CNBC’s Jim Kramer said on Thursday that he was worried that the stock market could continue its powerful rally from the coronavirus bottom.
“I feel insecure here after a very long run, like in the fourth quarter of 1999,” Kramer told Squawk Box, which refers to the jump in stock prices that preceded the 2000 crisis.
Cramer’s comments came after Wednesday’s worst single-session decline for major US stocks since June 11, when Wall Street reacted to an increase in Covid-19 cases across the country.
Shortly after Kramer’s remarks on Thursday, stocks plummeted as rising coronavirus infections and higher-than-expected initial jobless claims made the hopes for a quick recovery in the US economy even worse.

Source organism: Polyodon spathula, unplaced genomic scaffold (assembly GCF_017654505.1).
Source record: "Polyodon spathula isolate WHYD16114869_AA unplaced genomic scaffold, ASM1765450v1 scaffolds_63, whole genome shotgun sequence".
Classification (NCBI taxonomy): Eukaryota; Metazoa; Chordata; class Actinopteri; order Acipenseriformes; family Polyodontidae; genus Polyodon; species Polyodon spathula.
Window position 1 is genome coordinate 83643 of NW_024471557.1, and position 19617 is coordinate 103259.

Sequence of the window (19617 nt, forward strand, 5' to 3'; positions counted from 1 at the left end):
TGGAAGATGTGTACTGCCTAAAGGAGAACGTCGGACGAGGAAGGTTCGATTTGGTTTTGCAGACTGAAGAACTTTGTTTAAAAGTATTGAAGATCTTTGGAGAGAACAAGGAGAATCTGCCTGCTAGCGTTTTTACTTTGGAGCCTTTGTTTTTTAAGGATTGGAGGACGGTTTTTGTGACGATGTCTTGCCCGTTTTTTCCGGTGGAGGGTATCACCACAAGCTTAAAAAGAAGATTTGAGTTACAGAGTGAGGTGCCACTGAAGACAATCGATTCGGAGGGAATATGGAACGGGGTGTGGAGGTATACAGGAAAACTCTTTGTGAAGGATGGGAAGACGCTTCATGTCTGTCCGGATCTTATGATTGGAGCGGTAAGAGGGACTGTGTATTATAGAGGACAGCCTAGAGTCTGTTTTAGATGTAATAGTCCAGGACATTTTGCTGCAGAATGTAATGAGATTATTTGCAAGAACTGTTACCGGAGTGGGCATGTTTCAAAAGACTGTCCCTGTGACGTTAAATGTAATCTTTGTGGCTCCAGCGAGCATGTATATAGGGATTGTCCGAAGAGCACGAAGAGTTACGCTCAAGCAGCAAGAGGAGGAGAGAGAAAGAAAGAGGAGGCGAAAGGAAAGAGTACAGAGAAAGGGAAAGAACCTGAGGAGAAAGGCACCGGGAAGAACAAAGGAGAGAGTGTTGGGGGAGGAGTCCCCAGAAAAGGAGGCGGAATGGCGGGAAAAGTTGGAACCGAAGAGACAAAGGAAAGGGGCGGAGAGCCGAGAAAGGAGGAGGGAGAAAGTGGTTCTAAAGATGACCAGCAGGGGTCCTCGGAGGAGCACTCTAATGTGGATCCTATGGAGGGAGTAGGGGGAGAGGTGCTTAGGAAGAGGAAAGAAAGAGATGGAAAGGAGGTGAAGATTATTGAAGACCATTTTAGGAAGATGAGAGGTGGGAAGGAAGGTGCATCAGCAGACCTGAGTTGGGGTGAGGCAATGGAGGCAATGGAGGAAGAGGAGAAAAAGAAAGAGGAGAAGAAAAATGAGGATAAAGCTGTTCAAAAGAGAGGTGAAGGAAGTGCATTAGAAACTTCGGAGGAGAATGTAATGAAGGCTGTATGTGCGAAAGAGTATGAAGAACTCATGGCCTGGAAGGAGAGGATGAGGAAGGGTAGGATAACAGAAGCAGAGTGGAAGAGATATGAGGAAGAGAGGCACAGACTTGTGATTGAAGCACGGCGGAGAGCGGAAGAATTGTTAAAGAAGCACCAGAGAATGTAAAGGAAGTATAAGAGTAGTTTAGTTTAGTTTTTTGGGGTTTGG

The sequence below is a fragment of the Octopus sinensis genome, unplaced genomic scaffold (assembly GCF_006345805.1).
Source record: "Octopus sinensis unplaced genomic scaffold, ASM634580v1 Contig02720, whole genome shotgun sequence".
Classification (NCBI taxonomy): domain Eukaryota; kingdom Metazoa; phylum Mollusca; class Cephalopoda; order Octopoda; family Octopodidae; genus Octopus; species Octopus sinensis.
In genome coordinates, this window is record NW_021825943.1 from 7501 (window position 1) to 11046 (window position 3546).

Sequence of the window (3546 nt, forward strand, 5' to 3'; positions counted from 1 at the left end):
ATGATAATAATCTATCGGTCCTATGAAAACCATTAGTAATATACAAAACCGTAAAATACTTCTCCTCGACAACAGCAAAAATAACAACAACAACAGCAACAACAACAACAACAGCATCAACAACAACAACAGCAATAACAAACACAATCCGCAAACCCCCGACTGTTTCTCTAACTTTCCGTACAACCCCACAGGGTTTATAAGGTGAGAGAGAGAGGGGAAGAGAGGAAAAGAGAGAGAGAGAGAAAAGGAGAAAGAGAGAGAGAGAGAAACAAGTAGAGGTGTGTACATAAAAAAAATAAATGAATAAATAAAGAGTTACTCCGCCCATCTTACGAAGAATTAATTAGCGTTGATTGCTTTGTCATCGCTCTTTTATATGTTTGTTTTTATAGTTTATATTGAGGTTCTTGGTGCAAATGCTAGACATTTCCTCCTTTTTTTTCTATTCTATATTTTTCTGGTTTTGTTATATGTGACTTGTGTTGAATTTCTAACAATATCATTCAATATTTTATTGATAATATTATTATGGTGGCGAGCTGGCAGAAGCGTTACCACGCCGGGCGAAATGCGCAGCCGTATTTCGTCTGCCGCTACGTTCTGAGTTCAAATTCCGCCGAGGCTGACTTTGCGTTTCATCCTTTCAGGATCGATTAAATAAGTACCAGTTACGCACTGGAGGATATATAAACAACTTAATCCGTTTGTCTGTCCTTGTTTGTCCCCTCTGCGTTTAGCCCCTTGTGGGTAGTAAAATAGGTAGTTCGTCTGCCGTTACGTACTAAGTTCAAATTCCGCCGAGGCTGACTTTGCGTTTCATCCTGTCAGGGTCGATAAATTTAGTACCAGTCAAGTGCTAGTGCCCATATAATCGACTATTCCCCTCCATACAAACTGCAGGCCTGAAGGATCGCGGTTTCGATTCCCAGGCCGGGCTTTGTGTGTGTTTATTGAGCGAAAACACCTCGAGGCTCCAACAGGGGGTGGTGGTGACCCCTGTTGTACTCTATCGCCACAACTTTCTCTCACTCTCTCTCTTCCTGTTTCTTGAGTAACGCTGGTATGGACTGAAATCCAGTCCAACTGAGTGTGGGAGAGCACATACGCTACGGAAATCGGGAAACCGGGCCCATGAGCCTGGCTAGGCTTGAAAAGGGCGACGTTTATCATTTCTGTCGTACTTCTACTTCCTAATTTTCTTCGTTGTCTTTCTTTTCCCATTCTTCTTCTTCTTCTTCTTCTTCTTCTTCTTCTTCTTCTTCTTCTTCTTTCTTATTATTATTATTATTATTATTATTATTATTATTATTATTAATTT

Less than an hour after the start of a new trading day, stocks erased their previous decline and became positive.
Mad Money presenter again advised investors to make some profits by selling stocks in their portfolio, which rose sharply during the coronavirus pandemic.
“In the long run, I’m bullish,” Kramer said. But he added: “I have to stay, if you haven’t taken a bit, I think you should.”
On Wednesday, Kramer further explained his thesis.
On Thursday morning, CNBC Cramer cited companies such as Okta, more than 70% since the beginning of the year; Zoom Video, more than 270% in 2020; and DocuSign, more than 120% this year.
“I don’t think it’s such a bad idea to cut them off. They are so big, ”he said.